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Games played a major part in the increased revenue for both parties

Game apps for iOS pummeled Android game apps when it came to revenue for the fourth quarter, but Android is growing quickly.

According to App Annie's Index, iOS games earned 3.5 times the revenue of Android games in Q4 2012. The iOS App Store increased its overall revenue by 20 percent from Q3 to Q4 2012 while the Google Play store doubled its app revenue in the same time period. However, iOS still raked in more cash.

The top revenue makers for iOS (ordered from 1-10 on the top 10 list) included apps by Electronic Arts (EA), Supercell, Gameloft, GREE, Inc., HungHo Online Entertainment, Zynga, Kabam, NHN Corp., SQUARE ENIX and Rovio Entertainment.

For the Google Play store, game companies occupied nine out of the top 10 list for best revenue-making apps. NHN Corp. held the No. 1 spot.

The top five countries contributing to iOS app revenue were the U.S., Japan, the UK, Australia and Canada. For the Google Play store, the top three were Japan, the U.S. and South Korea.

Source: Games Industry

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By Tony Swash on 1/31/2013 6:39:27 PM , Rating: 0
I don't know if you noticed, but I asked about "platform parity

Sorry I thought the connection would be self evident but I was wrong.

A platform, in the sense that the word is used about computing devices, is something upon which other things are built. Those things are almost all commercial undertaking being carried out for profit, so the function of a platform is to support an ecosystem of commercial activities (hardware and software sales, the selling of digital content such as music and movies, advertising, etc, etc).

In the PC days a unit of platform, a Wintel PC or a Mac, were basically the same as far as acting as a platform went. People did more or less the same things on a Wintel PC or a Mac. This meant that measuring how many Wintel PCs there were compared to how many Macs there were was a very useful way of assessing or measuring the overall commercial health of the ecosystem of each platform. If ten times as many Wintel PCs as Macs were sold you could be confident that the commercial ecosystem of Wintel PCs would be several times that of a Macs. This would attract investment, developers, peripheral makers, distributors, etc, etc to the Wintel PC platform because that was where the bulk of the money was and so the Wintel PCs got even better and more attractive and a feedback loop was created.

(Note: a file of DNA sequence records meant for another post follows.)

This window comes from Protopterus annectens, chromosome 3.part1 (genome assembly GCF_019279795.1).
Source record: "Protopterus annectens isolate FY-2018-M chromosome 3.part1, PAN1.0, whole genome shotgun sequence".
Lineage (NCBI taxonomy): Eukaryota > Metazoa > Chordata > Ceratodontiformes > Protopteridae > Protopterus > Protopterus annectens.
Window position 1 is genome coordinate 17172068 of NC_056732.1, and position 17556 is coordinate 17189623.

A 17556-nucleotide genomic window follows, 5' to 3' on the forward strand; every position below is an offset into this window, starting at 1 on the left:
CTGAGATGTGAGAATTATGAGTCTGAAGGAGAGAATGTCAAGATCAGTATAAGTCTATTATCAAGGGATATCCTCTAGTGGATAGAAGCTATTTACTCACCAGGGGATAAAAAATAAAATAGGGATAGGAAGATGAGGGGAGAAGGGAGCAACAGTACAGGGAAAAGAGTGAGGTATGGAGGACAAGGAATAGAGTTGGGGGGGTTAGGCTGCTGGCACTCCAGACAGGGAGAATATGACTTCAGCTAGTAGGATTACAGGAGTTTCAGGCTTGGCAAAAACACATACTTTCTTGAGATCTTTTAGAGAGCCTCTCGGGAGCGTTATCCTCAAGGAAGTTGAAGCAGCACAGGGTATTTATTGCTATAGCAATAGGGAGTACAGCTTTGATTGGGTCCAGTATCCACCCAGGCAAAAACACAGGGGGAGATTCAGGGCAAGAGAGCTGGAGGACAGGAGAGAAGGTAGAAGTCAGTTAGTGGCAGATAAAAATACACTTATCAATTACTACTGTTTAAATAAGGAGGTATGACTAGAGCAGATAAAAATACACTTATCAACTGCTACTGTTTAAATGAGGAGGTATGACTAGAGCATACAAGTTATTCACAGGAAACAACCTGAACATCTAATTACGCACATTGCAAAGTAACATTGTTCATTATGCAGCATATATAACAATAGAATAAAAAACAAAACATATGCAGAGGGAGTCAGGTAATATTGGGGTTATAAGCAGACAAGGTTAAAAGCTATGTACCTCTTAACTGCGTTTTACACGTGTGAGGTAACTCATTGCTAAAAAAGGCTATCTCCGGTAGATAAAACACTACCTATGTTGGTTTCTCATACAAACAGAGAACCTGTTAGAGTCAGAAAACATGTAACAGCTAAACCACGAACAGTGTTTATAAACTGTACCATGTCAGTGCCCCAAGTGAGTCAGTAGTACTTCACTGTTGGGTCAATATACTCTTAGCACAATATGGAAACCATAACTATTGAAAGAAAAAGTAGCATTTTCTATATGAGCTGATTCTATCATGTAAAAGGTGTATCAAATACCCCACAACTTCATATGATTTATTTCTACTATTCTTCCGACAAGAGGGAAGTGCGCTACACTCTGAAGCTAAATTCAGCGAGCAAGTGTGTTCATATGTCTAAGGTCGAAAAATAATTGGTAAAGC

So in the PC days market share was a great metric for measuring the commercial health of a platform and hence its prospects.

Because of the evoidence I have covered and linked to in other posts in this thread it is apparent that the mobile device market is not at all like the PC market in that people do not appear to be using their mobile devices the same way on different platforms. To simplify a bit, but not much, iOS user actually use their platform to do things that generate revenue flows, and thus do things which support commercial activity, significantly more than do Android users. Per capita iOS supports much more commerce than Android does per capita.

That means that market share is no longer the golden metric it was in the days of the PC. That means a platform can have a majority market share and still be less successful as a platform for supporting commercial activity and conversely a platform can have a smaller market share and be a much better platform for commercial activity. The money longer follows market share, it follows market share multiplied by platform usage.

This means that in order to work out what is going on in the mobile device markets and ecosystems one has to go way beyond simple market share and look at a whole range of other platform performance metrics. This is interesting I think.

"I mean, if you wanna break down someone's door, why don't you start with AT&T, for God sakes? They make your amazing phone unusable as a phone!" -- Jon Stewart on Apple and the iPhone

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